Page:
M&E project, which includes requirements, context, mea-
surement and evaluation data and metadata. By process-
ing all this information and by using different kinds of
statistical techniques and visualization tools, stakeholders
can analyze the assessed entities’ strengths and weaknesses
with regard to established information needs, and justify
recommendations and ultimately decision making in a
consis t ent wa y.
Considering the SDSPbMM strategy and its developed
prototype, streams coming from data sources (i.e. us uall y
sensors) are structured incorporating to measures the me-
tadata based on C-INCAMI such as the entity being mea-
sured, the attribute and its corresponding metric, the trace
group, among others. For a given data stream, not only
measures associated to metrics of attributes are tagged
but also measures associated accordingly to contextual
properties as well.
Thanks to each M&E project specification is based on
C-INCAMI, the processing of tagged data streams are
then in alignment with the project objective and informa-
tion need, allowing thus traceability and consistency by
supporting a clear separation of concerns. For instance,
for a given project—more than one can be running at the
same time—it is easy to identify whether a measure is
coming from an attribute or from a contextual property,
and also its associated scale type and unit. Therefore, the
statistical analysis is benefited because the verification of
each measure for consistency against its formal (metric)
definition can be performed.
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Strategy for Data Stream Processing Based on Measurement Metadata: An Outpatient Monitoring Scenario657
2.3. SDSPbMM Overview
Data collecting and adapting processes deal with how to
adapt different measurement devices to collect measures
and then communicate them to correction and analysis
processes. The main components (see Figure 2) are data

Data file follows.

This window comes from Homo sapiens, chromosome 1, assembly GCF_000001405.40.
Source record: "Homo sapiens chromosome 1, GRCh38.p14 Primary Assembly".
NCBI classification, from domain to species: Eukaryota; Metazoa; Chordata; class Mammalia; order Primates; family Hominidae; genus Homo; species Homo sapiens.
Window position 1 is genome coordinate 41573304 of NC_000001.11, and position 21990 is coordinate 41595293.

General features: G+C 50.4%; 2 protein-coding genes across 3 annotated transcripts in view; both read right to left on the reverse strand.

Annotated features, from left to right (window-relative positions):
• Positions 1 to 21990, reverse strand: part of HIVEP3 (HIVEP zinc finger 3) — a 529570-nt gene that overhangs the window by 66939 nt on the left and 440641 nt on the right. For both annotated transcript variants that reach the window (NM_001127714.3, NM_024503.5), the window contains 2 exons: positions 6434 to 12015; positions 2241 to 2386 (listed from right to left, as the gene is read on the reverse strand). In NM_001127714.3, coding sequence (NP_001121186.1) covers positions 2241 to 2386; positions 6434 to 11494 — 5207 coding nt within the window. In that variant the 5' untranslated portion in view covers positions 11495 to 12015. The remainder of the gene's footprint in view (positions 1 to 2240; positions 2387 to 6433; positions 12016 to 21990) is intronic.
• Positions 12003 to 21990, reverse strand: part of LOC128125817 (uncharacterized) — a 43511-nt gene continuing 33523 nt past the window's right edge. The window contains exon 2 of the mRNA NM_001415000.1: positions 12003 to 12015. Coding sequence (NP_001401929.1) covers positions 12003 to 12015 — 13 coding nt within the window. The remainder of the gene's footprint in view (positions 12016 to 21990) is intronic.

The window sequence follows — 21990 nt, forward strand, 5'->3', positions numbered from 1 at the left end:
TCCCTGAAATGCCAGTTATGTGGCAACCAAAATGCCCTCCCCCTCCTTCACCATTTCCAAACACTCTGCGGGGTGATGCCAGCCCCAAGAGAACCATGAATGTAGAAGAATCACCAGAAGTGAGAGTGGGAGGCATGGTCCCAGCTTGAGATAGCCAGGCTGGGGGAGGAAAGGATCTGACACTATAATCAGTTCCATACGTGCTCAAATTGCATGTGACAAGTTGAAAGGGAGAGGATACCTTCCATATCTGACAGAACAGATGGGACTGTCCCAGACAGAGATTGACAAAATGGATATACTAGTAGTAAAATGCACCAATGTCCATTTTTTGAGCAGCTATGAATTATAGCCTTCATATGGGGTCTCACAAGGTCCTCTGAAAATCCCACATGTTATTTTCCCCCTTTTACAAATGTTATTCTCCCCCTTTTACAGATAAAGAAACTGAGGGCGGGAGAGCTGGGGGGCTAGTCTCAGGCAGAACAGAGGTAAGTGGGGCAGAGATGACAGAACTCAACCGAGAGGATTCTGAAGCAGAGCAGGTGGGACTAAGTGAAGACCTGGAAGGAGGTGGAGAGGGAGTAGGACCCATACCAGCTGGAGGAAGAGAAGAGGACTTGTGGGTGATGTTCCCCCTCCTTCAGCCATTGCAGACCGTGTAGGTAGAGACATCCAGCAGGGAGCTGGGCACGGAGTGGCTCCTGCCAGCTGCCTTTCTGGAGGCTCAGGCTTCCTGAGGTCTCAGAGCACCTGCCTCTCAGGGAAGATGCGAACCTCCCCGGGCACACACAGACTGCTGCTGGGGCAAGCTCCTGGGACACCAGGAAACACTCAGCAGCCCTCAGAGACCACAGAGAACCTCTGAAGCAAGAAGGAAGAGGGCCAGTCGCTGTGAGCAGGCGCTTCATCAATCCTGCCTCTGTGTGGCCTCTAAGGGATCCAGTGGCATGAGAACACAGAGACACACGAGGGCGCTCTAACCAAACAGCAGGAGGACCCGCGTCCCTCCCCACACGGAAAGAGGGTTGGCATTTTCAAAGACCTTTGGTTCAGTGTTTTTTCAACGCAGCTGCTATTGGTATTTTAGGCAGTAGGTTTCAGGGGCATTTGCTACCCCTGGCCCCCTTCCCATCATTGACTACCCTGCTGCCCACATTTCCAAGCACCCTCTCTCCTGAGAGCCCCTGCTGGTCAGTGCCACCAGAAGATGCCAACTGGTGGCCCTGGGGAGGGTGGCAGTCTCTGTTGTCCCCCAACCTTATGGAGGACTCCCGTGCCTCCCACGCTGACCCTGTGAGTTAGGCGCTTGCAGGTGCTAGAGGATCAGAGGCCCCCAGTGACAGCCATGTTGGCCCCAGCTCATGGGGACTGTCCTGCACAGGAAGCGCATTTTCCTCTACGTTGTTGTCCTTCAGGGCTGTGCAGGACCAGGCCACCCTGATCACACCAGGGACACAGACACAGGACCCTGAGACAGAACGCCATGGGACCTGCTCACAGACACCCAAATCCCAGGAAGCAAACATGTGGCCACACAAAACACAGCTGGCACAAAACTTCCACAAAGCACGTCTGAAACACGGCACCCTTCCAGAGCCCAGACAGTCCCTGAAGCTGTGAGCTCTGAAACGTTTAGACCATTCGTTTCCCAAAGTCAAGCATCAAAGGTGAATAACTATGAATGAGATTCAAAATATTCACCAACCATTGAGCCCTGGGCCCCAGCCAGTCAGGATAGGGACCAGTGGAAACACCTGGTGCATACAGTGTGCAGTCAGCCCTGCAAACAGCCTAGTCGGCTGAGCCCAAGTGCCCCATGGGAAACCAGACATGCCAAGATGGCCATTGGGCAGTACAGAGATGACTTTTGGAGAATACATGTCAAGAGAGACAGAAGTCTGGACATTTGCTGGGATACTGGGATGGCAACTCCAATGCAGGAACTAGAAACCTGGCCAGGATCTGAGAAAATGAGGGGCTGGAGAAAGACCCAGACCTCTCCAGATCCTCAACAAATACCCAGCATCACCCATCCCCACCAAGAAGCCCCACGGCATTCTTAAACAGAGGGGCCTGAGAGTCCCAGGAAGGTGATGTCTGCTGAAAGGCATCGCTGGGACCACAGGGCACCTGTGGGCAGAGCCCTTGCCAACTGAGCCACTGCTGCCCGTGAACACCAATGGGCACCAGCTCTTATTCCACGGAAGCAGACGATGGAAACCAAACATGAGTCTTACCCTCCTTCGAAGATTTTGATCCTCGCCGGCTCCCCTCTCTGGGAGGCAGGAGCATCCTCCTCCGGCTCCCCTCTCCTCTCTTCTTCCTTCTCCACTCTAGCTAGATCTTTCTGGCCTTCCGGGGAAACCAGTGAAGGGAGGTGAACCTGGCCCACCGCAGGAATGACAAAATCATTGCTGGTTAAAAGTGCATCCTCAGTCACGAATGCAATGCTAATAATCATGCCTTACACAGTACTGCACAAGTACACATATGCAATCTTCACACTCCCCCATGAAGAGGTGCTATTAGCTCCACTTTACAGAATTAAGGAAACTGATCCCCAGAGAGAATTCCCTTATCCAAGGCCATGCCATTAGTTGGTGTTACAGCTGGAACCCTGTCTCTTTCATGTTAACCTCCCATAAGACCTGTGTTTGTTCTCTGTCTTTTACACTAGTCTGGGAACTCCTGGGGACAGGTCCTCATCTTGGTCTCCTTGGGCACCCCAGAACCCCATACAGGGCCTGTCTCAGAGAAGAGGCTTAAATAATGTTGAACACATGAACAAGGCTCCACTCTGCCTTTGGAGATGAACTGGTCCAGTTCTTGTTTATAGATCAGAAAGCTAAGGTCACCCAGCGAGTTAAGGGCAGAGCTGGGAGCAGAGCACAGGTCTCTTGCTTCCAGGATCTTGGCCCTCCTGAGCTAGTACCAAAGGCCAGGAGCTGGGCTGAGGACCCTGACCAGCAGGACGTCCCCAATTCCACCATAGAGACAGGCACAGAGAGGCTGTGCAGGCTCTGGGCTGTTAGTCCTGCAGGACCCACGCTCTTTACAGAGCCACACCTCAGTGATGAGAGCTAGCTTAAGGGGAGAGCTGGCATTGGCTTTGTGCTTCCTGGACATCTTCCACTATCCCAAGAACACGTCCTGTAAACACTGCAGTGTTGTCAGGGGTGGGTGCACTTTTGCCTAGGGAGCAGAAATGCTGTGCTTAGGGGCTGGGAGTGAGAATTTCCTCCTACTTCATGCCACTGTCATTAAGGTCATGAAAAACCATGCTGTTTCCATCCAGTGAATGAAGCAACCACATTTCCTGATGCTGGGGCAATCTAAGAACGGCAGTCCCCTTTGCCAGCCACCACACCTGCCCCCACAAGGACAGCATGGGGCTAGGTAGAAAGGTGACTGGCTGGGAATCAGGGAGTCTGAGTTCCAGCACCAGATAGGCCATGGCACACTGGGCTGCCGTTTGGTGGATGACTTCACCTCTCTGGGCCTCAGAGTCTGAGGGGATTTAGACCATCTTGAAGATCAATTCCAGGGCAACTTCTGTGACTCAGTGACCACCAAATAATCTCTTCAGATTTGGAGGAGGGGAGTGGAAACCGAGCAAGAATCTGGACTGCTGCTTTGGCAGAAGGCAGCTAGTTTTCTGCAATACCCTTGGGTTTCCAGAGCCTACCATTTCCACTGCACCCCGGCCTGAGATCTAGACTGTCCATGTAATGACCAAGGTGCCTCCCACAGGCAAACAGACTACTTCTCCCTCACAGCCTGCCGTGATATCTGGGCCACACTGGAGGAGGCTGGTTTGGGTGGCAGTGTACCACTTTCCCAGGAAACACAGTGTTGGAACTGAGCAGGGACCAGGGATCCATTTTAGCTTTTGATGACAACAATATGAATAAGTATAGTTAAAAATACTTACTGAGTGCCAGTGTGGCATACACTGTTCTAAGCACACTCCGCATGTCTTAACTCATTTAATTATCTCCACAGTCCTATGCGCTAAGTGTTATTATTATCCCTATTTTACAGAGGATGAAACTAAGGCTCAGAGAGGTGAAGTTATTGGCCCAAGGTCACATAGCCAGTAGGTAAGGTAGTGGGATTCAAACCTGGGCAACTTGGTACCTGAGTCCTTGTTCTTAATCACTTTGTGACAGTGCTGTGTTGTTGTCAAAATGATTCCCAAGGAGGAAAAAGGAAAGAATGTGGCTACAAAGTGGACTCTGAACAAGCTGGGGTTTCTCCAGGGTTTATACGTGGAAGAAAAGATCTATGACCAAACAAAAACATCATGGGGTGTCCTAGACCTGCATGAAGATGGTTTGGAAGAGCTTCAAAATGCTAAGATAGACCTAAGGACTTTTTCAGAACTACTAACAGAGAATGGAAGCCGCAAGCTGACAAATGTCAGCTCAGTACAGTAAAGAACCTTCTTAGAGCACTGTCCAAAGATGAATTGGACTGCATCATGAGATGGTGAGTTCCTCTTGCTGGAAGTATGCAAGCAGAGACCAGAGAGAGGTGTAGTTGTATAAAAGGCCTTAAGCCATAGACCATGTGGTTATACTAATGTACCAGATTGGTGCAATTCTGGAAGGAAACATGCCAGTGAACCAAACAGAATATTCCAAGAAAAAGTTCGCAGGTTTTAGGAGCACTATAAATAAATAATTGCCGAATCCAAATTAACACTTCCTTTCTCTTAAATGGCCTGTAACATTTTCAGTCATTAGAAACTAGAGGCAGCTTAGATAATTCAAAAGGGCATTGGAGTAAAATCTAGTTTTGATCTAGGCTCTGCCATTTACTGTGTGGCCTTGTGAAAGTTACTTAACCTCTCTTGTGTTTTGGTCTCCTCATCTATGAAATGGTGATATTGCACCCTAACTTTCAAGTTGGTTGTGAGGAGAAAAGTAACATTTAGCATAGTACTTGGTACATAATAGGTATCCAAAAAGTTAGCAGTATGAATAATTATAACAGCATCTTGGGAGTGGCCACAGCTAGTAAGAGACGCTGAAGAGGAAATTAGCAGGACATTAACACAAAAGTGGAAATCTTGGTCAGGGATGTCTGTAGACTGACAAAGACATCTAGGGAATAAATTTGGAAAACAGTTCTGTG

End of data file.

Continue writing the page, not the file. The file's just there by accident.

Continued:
sources, measurement adapters and the gathering function.
The underlying idea of the SDSPbMM approach [4] is
depicted in Figure 2.
Briefly, the measurement stream is informed by each
heterogeneous data source to the measurement adapter
(MA). The MA incorporates the metadata (e.g. metric ID,
context property ID, etc.) associated to each data source
into the stream, in order to transmit measurements to the
gathering function (GF). Such measurements are organ-
ized in GF by their metadata and then sent to the Analysis
& Smoothing Function (ASF). ASF perfor ms a set of sta -
tis ti cal an alys is on th e st re am in o rd er t o de tect dev iat i ons or
problems with data, considering its formal definition (as
per C-INCAMI DB). In turn, the incremental classifiers
(i.e. the current and updated classifiers) analyze the arri-
vei ng mea sur eme nts and act a cco rdin gly tr igger in g alar ms
in case a risk situation arises.
SDSPbMM is made up of the following processes: 1)
Data Collecting and Adapting Processes; 2) Correction
and Analysis Processes; and 3) Decision-Making Proc-
esses, which are summarized below.
2.3.1. Data Collecting and Adapting Processes
The data collecting and adapting processes deal with how
to adapt different measurement device s to collect measures
and then communicate them to correction and analysis pro-
cesses. T he mai n compon ents (see Figure 2) are data sour-
ces, measurement adapters and the gathering function.
In short, measures are generated in the heterogeneous
data sources, and sent continuously to the MA. MA can
usually be embedded in mobile devices, but also can be
embedded i n any co mputin g device asso ciated to data sour -
ces. It incorporates the measured values join to the M&E